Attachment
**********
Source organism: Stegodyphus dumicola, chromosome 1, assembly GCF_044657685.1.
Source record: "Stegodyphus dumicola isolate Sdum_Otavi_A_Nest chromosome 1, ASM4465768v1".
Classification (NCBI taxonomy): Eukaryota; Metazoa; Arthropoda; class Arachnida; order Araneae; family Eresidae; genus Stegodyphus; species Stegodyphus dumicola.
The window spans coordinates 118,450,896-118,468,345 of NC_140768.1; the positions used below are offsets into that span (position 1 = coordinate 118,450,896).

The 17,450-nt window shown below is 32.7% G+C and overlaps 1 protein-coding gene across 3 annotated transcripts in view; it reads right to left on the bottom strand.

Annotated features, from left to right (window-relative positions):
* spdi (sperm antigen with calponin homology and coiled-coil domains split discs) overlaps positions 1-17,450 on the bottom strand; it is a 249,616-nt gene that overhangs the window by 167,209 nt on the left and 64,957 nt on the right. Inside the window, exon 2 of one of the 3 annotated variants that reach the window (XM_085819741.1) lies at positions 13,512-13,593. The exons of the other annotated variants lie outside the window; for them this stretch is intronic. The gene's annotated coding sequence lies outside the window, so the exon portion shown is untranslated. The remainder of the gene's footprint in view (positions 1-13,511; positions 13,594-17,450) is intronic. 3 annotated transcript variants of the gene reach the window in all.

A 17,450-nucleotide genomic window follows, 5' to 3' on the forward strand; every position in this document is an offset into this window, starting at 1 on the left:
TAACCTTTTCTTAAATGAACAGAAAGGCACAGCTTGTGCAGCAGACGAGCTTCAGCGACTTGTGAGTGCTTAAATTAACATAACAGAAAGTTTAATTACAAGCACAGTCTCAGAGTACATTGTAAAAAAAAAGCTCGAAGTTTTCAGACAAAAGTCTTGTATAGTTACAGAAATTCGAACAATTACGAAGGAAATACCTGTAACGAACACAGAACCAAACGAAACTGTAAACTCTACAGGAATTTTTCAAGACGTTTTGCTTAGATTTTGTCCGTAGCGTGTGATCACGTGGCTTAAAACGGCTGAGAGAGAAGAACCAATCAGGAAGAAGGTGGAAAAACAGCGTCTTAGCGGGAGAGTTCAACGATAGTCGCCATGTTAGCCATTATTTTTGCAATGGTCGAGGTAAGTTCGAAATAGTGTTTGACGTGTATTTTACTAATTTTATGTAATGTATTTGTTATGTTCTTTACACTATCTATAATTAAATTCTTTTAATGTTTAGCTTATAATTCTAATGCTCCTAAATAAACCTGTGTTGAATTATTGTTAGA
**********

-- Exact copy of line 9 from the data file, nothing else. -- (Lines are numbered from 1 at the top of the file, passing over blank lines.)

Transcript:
TAACCTTTTCTTAAATGAACAGAAAGGCACAGCTTGTGCAGCAGACGAGCTTCAGCGACTTGTGAGTGCTTAAATTAACATAACAGAAAGTTTAATTACAAGCACAGTCTCAGAGTACATTGTAAAAAAAAAGCTCGAAGTTTTCAGACAAAAGTCTTGTATAGTTACAGAAATTCGAACAATTACGAAGGAAATACCTGTAACGAACACAGAACCAAACGAAACTGTAAACTCTACAGGAATTTTTCAAGACGTTTTGCTTAGATTTTGTCCGTAGCGTGTGATCACGTGGCTTAAAACGGCTGAGAGAGAAGAACCAATCAGGAAGAAGGTGGAAAAACAGCGTCTTAGCGGGAGAGTTCAACGATAGTCGCCATGTTAGCCATTATTTTTGCAATGGTCGAGGTAAGTTCGAAATAGTGTTTGACGTGTATTTTACTAATTTTATGTAATGTATTTGTTATGTTCTTTACACTATCTATAATTAAATTCTTTTAATGTTTAGCTTATAATTCTAATGCTCCTAAATAAACCTGTGTTGAATTATTGTTAGA